How Gaza's female first responders are saving lives, breaking stereotypes

In a patriarchal society such as the Gaza Strip, a group of female first-aid workers created controversy when they headed to a football stadium to help male players.

al-monitor Some of Gaza's first female first-aid workers demonstrate their skills in this still from a news report, Gaza City, Gaza Strip, Nov. 20, 2016.  Photo by Facebook/Our Youth.

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gaza strip, women in the workforce, women in society, society, palestinian women, medics, medical assistance, gaza, football

Dec 22, 2016

GAZA CITY, Gaza Strip — In an attempt to fight a patriarchal society that keeps hindering their progress in most of the fields they aspire to, Palestinian women are breaking with customs and traditions in a bid to prove that just like men, they have scientific capabilities and technical skills. This was the main incentive that led the Palestinian association of Emergency Medical Services (EMS) to allow female first-aid workers to cover the ongoing football Premier League for the first time,  in a move to challenge society's perception of women's work in general and female first-aid workers in particular.

In this context, the chairman of the board of the Palestinian Association of EMS in the Gaza Strip, Abbas al-Harazin, told Al-Monitor, “We got the idea from the female first-aid workers’ coverage of the Women's World Cup under the age of 17, which was held Sept. 30 at the Jordan university of science and technology, and we executed it out of our belief in the ability of female first-aid workers to deal with all kinds of cases.”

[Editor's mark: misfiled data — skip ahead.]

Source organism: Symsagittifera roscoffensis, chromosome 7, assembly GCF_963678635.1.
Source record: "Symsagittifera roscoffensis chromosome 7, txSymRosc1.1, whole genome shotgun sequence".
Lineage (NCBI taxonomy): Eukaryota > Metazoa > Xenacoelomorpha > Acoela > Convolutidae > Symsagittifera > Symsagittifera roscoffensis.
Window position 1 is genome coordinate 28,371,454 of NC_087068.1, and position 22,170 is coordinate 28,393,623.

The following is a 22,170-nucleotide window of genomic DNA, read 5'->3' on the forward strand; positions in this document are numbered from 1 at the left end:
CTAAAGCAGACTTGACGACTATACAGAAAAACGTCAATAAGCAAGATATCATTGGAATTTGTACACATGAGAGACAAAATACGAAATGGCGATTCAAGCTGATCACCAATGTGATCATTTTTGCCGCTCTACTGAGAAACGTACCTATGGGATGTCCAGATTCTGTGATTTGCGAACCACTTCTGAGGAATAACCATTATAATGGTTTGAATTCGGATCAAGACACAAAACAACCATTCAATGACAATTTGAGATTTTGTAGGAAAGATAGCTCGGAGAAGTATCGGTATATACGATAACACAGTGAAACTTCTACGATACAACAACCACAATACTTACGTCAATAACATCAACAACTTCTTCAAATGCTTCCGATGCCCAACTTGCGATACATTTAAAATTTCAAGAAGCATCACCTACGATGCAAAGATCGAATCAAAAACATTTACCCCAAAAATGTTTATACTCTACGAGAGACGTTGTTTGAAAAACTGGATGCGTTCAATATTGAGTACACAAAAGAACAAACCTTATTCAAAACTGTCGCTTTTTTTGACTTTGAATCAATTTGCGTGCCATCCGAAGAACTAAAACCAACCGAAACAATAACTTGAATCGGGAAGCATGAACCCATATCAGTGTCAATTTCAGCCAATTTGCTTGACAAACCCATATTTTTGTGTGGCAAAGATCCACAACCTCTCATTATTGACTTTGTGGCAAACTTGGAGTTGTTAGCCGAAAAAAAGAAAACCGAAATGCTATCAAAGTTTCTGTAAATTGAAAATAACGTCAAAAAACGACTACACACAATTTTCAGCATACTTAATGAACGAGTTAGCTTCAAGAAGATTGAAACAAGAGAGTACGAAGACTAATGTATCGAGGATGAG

Asked how the idea was executed, ​​Harazin said that the Palestinian Football Association asked the EMS association to provide medical assistance in the Premier League matches in the event players get injured. But the association did not specify the gender of the workers it wanted, thinking that these would be males as per usual.

The football association initially refused the idea, and Harazin said, “The rejection was based on the Palestinian conservative traditions whereby such work would be inappropriate for women and male rescuers should be given priority. However, we managed to convince the association of the idea, and we asked it to give the girls a chance to assess their skills accordingly. The experience started at the end of October.”

Harazin explained that despite the difficult experience they went through, the female workers managed to prove how excellent they were, and this prompted the EMS to replicate this experience throughout the league. He pointed out that three female rescuers have thus far been at the stadium. All three had trained at the association and majored in first aid as an academic field.

Harazin said that society's outlook is limited as it confines women’s presence to specific places, all the while ignoring their ability to carry out a variety of different jobs.

“Women are suffering a lot in a society that is trying to deprive them of everything,” Harazin said.

Asked about her experience at the stadium, rescue officer Manal Muslim, 30, told Al-Monitor, “Although our presence at the stadium is a quantum leap in the field, our experience was not as easy as we expected it to be. We were criticized by a public who could not seem to tolerate the idea of ​​our presence at the stadium to give first aid to players. Also, the private medical crew of the playing teams obstructed our work and said we were unable to deal with the situation.”